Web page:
Can You Judge a Book by its Cover?

9651023091?profile=originalWe’ve all heard that well worn cliché, “You can’t judge a book by its cover.” While most people tacitly assume the wisdom of this statement, we must ask ourselves whether this is universally true. While the saying may apply well to interpersonal relationships, I would argue that in this age of instant communication and sophisticated design, it does not.

Imagine yourself in a in a store. You find yourself considering the purchase of only one of two different brands of shampoo: one is artfully designed and the other looks rather like a junior high school art project. Market research indicates that you will choose the well-designed product, even if it happens to be more expensive.

The undeniable fact is that consumers judge the quality of a product, in large measure, by the quality of that brand’s design. A well designed product reflects an image that the manufacturer wishes to project with regard to the kind of care and attention that went into the development of the product itself.

It is no different for any other type of organization such as a ministry, church or company. One of the main criteria employed to judge all organizations, at least in part, is the quality of their brand. When we speak of “branding,” it involves more than simply graphic appeal. Your brand is a clear, iconic representation of what makes you, you. A brand is your reputation. It tells people how to feel when they think about you. To build a brand for your organization, you must begin by clearly articulating your vision and the outcomes you seek. Practically, your brand ought to be marked by a well-designed logo and overall look. It's important to seek out a design professional for this task because they are specifically trained in design and color theory and understand the affect different design schemes have on various demographic groups. Done right, your brand will clearly communicate what your organization is about — to visitors, donors, members, and the local/national community. How people feel about your organization has everything to do with its success.

The following are some questions to consider as part of your branding strategy:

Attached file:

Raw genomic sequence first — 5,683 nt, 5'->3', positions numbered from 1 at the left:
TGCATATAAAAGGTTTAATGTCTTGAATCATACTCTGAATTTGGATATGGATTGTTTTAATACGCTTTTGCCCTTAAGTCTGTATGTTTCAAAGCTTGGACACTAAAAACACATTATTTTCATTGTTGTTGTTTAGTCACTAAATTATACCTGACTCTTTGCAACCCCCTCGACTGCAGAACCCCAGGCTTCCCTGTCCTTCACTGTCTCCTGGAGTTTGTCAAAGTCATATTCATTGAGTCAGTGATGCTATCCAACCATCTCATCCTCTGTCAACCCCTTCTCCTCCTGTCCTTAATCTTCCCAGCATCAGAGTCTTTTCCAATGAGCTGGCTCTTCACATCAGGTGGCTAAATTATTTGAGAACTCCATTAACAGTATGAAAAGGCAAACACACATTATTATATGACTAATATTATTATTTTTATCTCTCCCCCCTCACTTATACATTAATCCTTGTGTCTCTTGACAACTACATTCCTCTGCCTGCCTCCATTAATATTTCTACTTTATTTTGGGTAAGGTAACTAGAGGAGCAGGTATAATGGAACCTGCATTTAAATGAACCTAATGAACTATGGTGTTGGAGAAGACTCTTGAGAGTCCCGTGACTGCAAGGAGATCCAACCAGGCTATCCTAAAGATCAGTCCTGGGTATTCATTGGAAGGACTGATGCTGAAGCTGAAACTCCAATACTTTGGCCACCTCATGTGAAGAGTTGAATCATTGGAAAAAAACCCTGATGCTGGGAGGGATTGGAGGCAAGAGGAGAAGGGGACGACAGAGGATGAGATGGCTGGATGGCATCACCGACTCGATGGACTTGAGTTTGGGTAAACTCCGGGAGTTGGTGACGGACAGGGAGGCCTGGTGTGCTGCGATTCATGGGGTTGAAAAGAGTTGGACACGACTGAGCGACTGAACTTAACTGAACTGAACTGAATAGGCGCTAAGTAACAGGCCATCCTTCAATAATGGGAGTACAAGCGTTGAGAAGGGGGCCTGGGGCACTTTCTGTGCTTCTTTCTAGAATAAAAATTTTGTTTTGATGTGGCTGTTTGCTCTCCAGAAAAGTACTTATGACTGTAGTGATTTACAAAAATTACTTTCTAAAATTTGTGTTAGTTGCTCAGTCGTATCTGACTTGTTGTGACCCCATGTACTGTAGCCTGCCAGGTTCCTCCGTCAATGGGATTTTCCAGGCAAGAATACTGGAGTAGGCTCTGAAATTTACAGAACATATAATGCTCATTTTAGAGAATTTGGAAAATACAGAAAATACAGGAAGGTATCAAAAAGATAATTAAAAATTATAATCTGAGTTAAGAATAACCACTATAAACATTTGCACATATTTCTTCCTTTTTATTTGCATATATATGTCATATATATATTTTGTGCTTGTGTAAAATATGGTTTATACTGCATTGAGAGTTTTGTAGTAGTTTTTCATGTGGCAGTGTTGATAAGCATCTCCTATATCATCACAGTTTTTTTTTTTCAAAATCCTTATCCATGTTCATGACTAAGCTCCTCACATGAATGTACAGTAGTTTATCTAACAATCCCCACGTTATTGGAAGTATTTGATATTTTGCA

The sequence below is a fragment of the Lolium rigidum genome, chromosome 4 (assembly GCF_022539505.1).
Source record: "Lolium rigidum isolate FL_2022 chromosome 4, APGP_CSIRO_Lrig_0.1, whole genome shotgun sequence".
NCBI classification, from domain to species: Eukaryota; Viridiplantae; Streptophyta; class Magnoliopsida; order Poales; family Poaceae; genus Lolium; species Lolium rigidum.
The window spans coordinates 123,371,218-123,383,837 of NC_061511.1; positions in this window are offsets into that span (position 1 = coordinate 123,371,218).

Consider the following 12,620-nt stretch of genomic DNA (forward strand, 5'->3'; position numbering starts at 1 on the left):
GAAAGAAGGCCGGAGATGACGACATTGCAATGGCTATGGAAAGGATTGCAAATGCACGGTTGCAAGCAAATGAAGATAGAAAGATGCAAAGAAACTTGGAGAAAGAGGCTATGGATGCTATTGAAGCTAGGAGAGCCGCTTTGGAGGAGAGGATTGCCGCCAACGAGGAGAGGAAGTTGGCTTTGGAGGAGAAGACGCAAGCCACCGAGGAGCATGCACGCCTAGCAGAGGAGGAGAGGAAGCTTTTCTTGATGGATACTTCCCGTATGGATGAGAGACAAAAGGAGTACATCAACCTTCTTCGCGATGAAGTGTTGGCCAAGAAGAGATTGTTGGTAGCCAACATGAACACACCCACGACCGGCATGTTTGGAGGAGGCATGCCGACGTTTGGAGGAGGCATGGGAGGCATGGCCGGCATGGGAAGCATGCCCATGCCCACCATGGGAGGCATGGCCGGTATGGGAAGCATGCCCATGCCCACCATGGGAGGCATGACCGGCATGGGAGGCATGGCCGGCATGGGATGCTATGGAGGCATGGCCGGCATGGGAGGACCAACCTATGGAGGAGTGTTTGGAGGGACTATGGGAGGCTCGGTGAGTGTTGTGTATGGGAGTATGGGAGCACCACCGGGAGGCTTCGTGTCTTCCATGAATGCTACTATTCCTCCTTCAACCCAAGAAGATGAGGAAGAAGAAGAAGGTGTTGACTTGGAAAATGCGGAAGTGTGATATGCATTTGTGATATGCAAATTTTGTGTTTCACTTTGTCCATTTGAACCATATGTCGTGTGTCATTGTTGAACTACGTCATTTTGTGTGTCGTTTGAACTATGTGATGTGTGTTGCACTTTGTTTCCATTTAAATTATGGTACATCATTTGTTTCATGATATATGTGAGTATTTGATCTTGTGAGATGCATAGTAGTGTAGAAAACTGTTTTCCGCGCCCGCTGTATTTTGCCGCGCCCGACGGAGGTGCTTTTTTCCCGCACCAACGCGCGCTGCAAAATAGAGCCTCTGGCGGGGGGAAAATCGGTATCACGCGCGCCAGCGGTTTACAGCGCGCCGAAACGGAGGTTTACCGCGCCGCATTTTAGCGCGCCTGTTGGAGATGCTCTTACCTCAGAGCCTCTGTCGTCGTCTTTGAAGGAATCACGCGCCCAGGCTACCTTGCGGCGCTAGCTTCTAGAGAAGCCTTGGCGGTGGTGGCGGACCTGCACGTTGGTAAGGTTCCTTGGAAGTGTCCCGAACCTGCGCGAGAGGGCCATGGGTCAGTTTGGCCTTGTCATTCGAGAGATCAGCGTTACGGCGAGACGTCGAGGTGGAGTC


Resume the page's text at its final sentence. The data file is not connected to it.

1. What is your vision?
  2. Who are you are trying to reach?
  3. What do you want people to feel about your organization/product?
  4. How does your organization define success? Or, what are the results you are looking for?

A well designed brand will give your constituents or consumer base an instant understanding of what is really important to your organization. If your base were to judge your organization by its “cover,” what do you think it would tell them?


9651023479?profile=originalKATHRYN MCBRIDE, a Colson Center Fellow, is the founder/principal of Letcetera, Ltd., a graphic design and publishing firm in suburban Chicago. While a visual artist by profession, she also enjoys a variety of creative pursuits. In all that she does, she endeavors to make things beautiful. Kathryn founded and led a ministry for Christian artists and also maintains the website She is deeply affected by stories of sacrifice, nobility and courage and seeks to honor those who have given their lives for something greater than themselves. Kathryn was raised in a large family with a rich heritage of Christian missionaries who lived by faith and modeled powerful prayer lives. She resides in the western suburbs of Chicago where she seeks to live out her “life verse”— There is only Christ, He is everything. (Col. 3:11)

It would be such a pleasure to work with you!  I work for a variety of ministries, organizations and corporations. Please visit my website at to see my design portfolio, a partial client list, publishing information and bookstore. If you know someone who has been faithful to the call of God, please visit and let us know about them. We would love to tell their story.


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